Robert C. Sutton
While working on a book exploring how Jesus might have suggested that persons deal with evil, I became very perplexed about his crucifixion. I remember remarking to Dr. Dey, Professor of New Testament at Drew University, that I could not understand why Jesus was crucified when he taught the need to forgive and be merciful. After publishing that book, Human Existence and Theodicy:A Comparison of Jesus and Albert Camus, the question still disturbed me, how could forgiveness arouse such hostility? When I saw The Bad Lieutenant I saw just how disturbing forgiveness could be.
Abel Ferrar's 1992 movie, The Bad Lieutenant, starring Harvey Keitel, is an unsettling depiction of a person's descent into the hell of a moral wasteland where life is devoid of meaning and value. The Lieutenant drops his children off at the parish school and begins his daily routine of horrors by getting high. To say that he is stressed is like saying that the atom bomb made an explosion. Working to solve cases of human destruction that litter the streets of the modern city, the Lieutenant fills the day in an orgy of hedonistic consumption (gambling, drugs, drinking, and sex). Far from granting him release, his decadence only speeds his headlong rush to his own destruction.
The absence of any values, sacred or otherwise, is amply revealed through one violation after another of our moral sensibilities. There is none as disturbing as when a nun is raped on the church altar with items from the altar used in her violation and stolen by her assailants. The nun knows who her attackers are, identifying them as boys in the parish. However, she refuses to identify them any further, claiming that their actions are cries for forgiveness. The Lieutenant, who has sold his soul to an unforgiving bookie by betting thousands of dollars he does not have on a losing team in the World Series, cannot understand the nun's moral failure to hold the rapists accountable for their immoral actions. He pleads with her, "What right have you to forgive these boys? By whose authority?"
Seeing the nun forgive her attackers raises questions about a pervasive moral intuition on the value of forgiveness. Most of us have heard, "to err is human, to forgive is divine," that folksy expression meant to inspire us to forgive those who have wronged us. Jesus was supposed to have urged persons to forgive their enemies and even while being crucified, Jesus was said to have pled, "Father forgive them; for they do not know what they are doing" (Lk 23:34a). Desmond Tutu has said that Christians should follow the example of the "Jewish Rabbi" for, according to Tutu, "Without forgiveness, there is no future" (Wisenthal 268). Despite these moral intuitions and the claims of religion, there is something disquieting about the nun's willingness to forgive her rapists and her failure to hold them accountable for their actions.
Leaving aside the motivation of the Lieutenant's outrage, ethicists from several perspectives, especially a Kantian approach to moral accountability, would agree with the otherwise immoral Lieutenant in seeing the nun's forgiveness as morally indefensible. In fact, Joram Haber employs just such a Kantian approach and argues that forgiveness is morally acceptable only within certain parameters. A person who is wronged is willing to forgive the person who wronged them if that person repents of the wrong and promises not to act that way in the future. (Haber 90). While maybe not as intuitively disquieting as the nun's willingness to forgive, Haber's position would seem too restrictive and run counter to the pervasive belief that forgiveness is a moral good. Under what circumstances should forgiveness be extended or withheld? Who can morally forgive whom? To forgive or not to forgive? Before answering this question, it might be helpful to clarify Haber's views.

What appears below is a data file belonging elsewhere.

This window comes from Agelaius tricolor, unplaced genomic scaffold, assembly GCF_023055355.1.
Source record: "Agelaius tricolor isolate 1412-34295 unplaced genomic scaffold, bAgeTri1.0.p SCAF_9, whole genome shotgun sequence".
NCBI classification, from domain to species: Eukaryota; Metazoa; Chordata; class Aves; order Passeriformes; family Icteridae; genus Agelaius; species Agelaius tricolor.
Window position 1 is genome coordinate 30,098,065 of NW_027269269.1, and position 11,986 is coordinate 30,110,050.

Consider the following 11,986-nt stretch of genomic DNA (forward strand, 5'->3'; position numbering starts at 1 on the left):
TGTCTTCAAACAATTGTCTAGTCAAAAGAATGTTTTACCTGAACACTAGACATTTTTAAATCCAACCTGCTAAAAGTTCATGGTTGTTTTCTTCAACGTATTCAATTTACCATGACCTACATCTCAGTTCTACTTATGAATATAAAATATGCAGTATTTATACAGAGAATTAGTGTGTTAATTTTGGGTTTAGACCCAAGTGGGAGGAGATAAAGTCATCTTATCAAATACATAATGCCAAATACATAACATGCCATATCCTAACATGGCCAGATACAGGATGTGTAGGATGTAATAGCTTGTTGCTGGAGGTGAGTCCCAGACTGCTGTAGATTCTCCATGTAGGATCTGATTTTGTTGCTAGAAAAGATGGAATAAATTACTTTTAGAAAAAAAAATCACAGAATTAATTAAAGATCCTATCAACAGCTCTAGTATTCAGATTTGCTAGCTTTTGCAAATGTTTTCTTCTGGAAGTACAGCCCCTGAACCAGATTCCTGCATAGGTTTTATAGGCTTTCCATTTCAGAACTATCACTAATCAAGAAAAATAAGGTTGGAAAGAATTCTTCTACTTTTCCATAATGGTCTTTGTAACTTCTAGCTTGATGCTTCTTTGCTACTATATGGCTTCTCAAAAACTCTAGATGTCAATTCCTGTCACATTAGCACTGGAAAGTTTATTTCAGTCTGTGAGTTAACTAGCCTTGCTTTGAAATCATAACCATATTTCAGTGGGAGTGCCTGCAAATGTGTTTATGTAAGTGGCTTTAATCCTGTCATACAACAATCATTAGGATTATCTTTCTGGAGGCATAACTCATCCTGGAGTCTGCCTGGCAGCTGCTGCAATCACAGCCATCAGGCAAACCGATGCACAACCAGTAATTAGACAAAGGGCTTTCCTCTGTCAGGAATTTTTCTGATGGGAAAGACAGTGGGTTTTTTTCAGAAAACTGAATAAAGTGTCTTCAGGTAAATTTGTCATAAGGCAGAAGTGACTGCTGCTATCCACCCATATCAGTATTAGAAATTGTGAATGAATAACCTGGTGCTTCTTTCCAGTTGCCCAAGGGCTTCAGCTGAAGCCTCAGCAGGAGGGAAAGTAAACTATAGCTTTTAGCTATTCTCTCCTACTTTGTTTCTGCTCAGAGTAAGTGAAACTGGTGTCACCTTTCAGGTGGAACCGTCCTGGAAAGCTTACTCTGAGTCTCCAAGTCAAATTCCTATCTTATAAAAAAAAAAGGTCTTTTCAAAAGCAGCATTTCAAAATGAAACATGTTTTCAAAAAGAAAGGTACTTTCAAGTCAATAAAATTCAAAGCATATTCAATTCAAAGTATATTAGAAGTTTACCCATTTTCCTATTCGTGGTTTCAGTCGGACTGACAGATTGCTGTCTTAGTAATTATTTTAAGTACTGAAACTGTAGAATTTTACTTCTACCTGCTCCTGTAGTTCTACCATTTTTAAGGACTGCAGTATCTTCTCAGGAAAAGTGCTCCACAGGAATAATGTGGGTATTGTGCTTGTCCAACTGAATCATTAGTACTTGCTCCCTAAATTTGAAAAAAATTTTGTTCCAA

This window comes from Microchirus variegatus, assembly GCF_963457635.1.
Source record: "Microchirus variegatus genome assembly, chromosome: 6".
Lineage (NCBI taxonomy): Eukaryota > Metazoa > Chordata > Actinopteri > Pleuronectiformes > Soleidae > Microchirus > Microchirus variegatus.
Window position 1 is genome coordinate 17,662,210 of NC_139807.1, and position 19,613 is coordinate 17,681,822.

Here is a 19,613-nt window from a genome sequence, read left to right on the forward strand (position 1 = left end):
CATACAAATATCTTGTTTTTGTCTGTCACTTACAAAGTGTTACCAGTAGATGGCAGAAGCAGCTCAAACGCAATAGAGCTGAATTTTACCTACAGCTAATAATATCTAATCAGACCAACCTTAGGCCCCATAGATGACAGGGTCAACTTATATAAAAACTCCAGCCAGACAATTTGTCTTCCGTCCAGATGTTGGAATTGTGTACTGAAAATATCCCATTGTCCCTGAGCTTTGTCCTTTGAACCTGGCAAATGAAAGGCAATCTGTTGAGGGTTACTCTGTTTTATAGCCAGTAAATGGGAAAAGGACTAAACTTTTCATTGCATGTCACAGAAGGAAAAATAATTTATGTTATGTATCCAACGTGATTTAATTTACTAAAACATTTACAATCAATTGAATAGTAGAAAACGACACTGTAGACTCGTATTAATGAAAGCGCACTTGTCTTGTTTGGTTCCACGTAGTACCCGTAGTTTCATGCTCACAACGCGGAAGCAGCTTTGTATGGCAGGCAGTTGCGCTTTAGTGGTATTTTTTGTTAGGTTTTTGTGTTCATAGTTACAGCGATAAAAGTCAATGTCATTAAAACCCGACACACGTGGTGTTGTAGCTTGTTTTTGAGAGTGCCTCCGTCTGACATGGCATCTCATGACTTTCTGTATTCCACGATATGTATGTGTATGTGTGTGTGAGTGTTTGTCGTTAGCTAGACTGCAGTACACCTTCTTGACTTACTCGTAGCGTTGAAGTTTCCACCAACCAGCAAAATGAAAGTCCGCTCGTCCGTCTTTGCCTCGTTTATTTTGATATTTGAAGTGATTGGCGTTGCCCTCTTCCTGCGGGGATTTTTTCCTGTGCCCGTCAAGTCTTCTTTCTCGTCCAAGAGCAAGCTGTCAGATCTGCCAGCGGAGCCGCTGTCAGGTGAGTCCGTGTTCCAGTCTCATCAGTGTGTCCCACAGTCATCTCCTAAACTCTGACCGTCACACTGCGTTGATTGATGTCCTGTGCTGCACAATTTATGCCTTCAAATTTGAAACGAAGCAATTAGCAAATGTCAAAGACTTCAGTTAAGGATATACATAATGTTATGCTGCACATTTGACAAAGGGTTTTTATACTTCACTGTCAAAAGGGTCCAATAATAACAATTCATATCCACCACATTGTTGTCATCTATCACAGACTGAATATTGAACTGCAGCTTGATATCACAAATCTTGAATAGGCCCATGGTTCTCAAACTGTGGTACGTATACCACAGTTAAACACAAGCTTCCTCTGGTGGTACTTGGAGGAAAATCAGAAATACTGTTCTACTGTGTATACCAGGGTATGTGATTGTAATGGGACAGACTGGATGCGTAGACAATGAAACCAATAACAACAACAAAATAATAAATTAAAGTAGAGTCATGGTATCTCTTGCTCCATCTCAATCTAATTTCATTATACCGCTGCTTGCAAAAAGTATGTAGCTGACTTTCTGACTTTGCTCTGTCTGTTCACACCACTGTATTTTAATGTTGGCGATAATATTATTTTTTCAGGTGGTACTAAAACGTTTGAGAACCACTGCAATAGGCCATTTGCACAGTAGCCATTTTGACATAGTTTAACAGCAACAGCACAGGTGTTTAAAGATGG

Rejecting several ethical perspectives, Haber "... simply assume (sic) the Kantian view of moral worth, which sees persons as having value in and of themselves as members in a kingdom of ends"(Haber 85). Taking this position as his starting point, Haber views forgiveness as a failure to recognize one's own value, not to mention the value of others, and it is also indicative of a failure to recognize the value of the moral law. Instead of forgiving those who have personally harmed us, or intended to do so, Haber argues that "... resentment is the proper response to a personal injury and that the failure to resent under certain circumstances is indicative of a moral defect" (Haber 70). He restates this same point later,
is the morally proper response to injury--that a self-respecting person
is open to moral criticism if she fails to resent those who have wronged
her. Given this thesis, it follows that, all things being equal, we ought
not to forgive those who have injured us. (Haber 89)
Haber stipulates that forgiveness is only morally justified when the wrongdoer repents of the specific harm done to the injured party and that it is only the injured party who is in the position to extend forgiveness. (Haber 90)
The ideas that forgiveness presupposes repentance and that one is not able to forgive on another's behalf are also commonly expressed in religious discussions. These ideas are also part of Wisenthal's moral agony in The Sunflower. Wisenthal tells the story to his friends in a concentration camp about how he was taken to the bedside of a dying SS Officer who requested that he, as a Jew, forgive him for his crimes against Jews, something Wisenthal could not do. One friend, Josek, responds to this story,
feared at first, that you had really forgiven him. You would have had no
right to do this in name of the people that had not authorized you to do
so. What people have done to you yourself, you can, if you like,
forgive and forget. That is your own affair. But it would have
been a terrible sin to burden your conscience with other people's sufferings.
Eva Fleishner also addresses the issue of persons forgiving others when they themselves are not the victims of that person's wrong-doing. She argues that it is a misreading or misinterpretation of Jesus' injunction to forgive if this demand of Jesus' is understood as a requirement "...that we are to forgive anyone and everyone, whatever the wrong done to anyone" (Wisenthal 141). She explains that this perspective fails to understand that "...Jesus challenges me....Nowhere does he tell us to forgive the wrong done to another" (Wisenthal 141).